LS2 Wiring and connectors

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vwi_dduvall
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LS2 Wiring and connectors

Post by vwi_dduvall » Sat Sep 05, 2015 10:11 am

Getting ready to start collecting all the parts necessary to transition the 72 Squareback to sequential spark/fuel but I am not sure of the gauge,wire count, and type of connector to use on the LS2 as I do not have them as of yet. The rest of the system is already in place as I was making the mistake of trying to do it with an .009 locked distributer.
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Re: LS2 Wiring and connectors

Post by Piledriver » Sat Sep 05, 2015 3:05 pm

The LS2 coils are pretty straightforward to wire, 20 Ga is fine, although if you get prewired pigtails you can upsize the power and power ground lines a little.
The logic ground goes back to the ECU, the coil power grounds are the only thing I ground at the engine.
(The pinout etc is in the MSextra//MS3 manuals)

The connectors are common items on Ebay, if you pull junkyard coils do make sure to grab the connectors with them with as much wire as possible.

If you have proper ratcheting crimpers for F type pins they are also available uncrimped, makes for a cleaner install.
I use Paladiins, get them with die you can use, uninsulated crimp is my preference, also 2 sizes of the F-type die are available, Delphi also make a much cheaper tool for the Ftypes (weatherpack/metripack) that I hear work very well.

If you do splice, use the hot glue lined heat shrink waterproof crimps, buy a box of 50 each of red and a box of blue. (50 each, I ONLY use the waterproof splices and ends anymore on anything, as much for strain relief as waterproofing)
The ones from an auto parts store are OK, but you can buy name brand ones online for about the same price that are much thicker metal. (vital for long term reliability of the 1/4" spade connectors. esp the females)

I double over the stripped wire on 20 ga for a stronger crimp, and I use the "uninsulated" die on the heat shrink crimps for the same reason, the displacement type die provide a better crimp, the normal "insulated" die are too big for the very thin plastic of the heat shrink crimps anyway. The hot glue will "heal" the insulation damage when you shrink it.

Also buy a good pair of nick-free strippers, I got a same design set made in China on a lark on clearance for $3.50 (mostly to see how bad they were), they have proven to work ~just as well as the IDEAL strippers I use at work, but YMMV.
They will pay for themselves in the first half hour.
Image

You cannot go wrong with the list here:
http://hiconsumption.com/2014/09/best-wire-strippers/
Get the Ideals and the Kleins, real thing if possible...
The Ideals come in different sizes of cutters, you want to be able to do 10-24 ga.

With proper care these are lifetime tools in most use cases.

I have 2 12ga line coming off a separate relay feeding them, the relay has its own power feed from the battery, and has about 10 wraps through a radio shack split ferrite core for noise suppression.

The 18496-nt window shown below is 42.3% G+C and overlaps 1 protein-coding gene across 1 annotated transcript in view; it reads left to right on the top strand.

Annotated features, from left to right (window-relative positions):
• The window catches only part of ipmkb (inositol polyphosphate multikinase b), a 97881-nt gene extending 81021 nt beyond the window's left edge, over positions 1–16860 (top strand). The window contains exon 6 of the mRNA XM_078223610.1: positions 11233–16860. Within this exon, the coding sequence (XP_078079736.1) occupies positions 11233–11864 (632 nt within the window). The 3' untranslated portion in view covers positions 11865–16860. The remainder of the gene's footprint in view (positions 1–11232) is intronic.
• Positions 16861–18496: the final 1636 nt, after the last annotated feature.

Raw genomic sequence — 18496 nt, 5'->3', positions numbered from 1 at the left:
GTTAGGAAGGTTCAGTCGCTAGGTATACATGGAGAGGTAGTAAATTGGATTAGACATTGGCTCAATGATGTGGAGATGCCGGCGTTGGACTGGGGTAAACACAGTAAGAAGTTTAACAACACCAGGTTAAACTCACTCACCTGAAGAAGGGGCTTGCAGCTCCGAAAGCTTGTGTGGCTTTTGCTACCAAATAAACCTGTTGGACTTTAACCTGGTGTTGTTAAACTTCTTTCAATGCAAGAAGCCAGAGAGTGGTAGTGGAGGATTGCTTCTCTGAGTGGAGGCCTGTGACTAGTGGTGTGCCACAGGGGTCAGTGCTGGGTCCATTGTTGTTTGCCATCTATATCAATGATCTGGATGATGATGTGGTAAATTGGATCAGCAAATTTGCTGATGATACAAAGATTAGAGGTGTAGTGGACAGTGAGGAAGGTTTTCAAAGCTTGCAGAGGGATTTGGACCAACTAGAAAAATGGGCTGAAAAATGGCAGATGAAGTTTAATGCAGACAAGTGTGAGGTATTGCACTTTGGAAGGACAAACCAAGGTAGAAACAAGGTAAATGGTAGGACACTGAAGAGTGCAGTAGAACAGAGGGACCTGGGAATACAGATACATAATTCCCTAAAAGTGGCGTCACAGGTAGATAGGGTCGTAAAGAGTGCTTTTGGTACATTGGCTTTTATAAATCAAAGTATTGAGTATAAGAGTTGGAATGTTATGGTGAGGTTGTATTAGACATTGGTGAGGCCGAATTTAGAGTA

I have 2 more split cores on the feed lines near the coils: the purpose of this is to keep as much high power noise out of the electrical system as possible.

On my first MS2 install I had a separate driver box for the inj and ign drivers, and the ign/inj power and switched lines were routed on opposite sides of the car from the sensor cable for the same reason, to avoid having the high power stuff in the same cable bundle as the sensors... Probably overkill, my MS3 setup is wired in one cable, but the LS2 coils help.
Last edited by Piledriver on Sat Sep 05, 2015 3:43 pm, edited 1 time in total.
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Re: LS2 Wiring and connectors

Post by vwi_dduvall » Sat Sep 05, 2015 3:39 pm

Already have the wire stripers :-)
How about wire for the VR?
2 conductor shielded I am guessing is 22 gauge to small?
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Re: LS2 Wiring and connectors

Post by Piledriver » Sat Sep 05, 2015 3:47 pm

vwi_dduvall wrote:Already have the wire stripers :-)
How about wire for the VR?
2 conductor shielded I am guessing is 22 gauge to small?
I'd prefer shielded twisted pair, 22-24 ga is fine, its a low current but noise sensitive signal.
Note that 2 wire shielded is not the same as 2 wire twisted pair.
I used Canare Starquad mic cable with great results.
Some small in-line ferrites may be beneficial.
(Actually go around the cable)

What did you end up getting for a trigger?
Haven't gotten back to what we were discussing, just got up, work nights.
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Re: LS2 Wiring and connectors

Post by vwi_dduvall » Sat Sep 05, 2015 3:54 pm

Piledriver wrote:
vwi_dduvall wrote:Already have the wire stripers :-)
How about wire for the VR?
2 conductor shielded I am guessing is 22 gauge to small?
I'd prefer shielded twisted pair, 22-24 ga is fine, its a low current but noise sensitive signal.
Note that 2 wire shielded is not the same as 2 wire twisted pair.
I used Canare Starquad mic cable with great results.
Some small in-line ferrites may be beneficial.
(Actually go around the cable)

What did you end up getting for a trigger?
Haven't gotten back to what we were discussing, just got up, work nights.
I am purchasing the redline 24-1 VR.
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Re: LS2 Wiring and connectors

Post by Piledriver » Sat Sep 05, 2015 4:20 pm

Should work fine.
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Re: LS2 Wiring and connectors